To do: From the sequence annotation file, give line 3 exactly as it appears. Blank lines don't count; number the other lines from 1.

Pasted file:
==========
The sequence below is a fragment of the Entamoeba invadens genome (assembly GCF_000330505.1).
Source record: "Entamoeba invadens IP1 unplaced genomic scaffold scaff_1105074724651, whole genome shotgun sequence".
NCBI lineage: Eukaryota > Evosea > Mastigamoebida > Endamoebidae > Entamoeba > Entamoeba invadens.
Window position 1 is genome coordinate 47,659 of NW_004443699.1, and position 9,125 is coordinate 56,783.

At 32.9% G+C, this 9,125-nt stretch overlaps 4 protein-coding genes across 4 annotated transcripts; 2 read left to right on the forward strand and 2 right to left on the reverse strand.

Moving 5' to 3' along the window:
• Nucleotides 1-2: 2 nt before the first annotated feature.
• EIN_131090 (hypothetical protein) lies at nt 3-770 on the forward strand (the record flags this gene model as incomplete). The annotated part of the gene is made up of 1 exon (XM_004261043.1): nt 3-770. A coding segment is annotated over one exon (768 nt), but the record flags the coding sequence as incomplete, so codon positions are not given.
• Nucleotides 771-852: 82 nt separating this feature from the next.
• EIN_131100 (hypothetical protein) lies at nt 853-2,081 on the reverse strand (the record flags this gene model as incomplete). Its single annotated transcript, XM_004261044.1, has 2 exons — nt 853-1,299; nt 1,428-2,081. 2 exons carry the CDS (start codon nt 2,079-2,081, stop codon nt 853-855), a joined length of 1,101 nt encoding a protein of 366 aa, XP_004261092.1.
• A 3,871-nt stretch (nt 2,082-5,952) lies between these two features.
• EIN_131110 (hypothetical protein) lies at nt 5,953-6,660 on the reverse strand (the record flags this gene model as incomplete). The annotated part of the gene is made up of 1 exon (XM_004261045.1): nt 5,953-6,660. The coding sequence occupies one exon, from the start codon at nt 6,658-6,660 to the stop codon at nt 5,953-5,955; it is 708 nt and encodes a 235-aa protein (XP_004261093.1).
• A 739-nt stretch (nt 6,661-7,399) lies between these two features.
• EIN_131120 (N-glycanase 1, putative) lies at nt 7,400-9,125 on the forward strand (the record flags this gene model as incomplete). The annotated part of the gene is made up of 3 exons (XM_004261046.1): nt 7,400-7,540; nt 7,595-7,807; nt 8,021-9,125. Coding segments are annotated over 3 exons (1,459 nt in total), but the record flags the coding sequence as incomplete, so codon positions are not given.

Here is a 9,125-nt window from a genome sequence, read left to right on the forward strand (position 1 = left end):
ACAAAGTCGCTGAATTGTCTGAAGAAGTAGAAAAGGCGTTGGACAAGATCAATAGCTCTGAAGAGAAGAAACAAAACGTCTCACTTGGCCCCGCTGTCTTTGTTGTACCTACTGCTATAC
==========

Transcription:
NCBI lineage: Eukaryota > Evosea > Mastigamoebida > Endamoebidae > Entamoeba > Entamoeba invadens.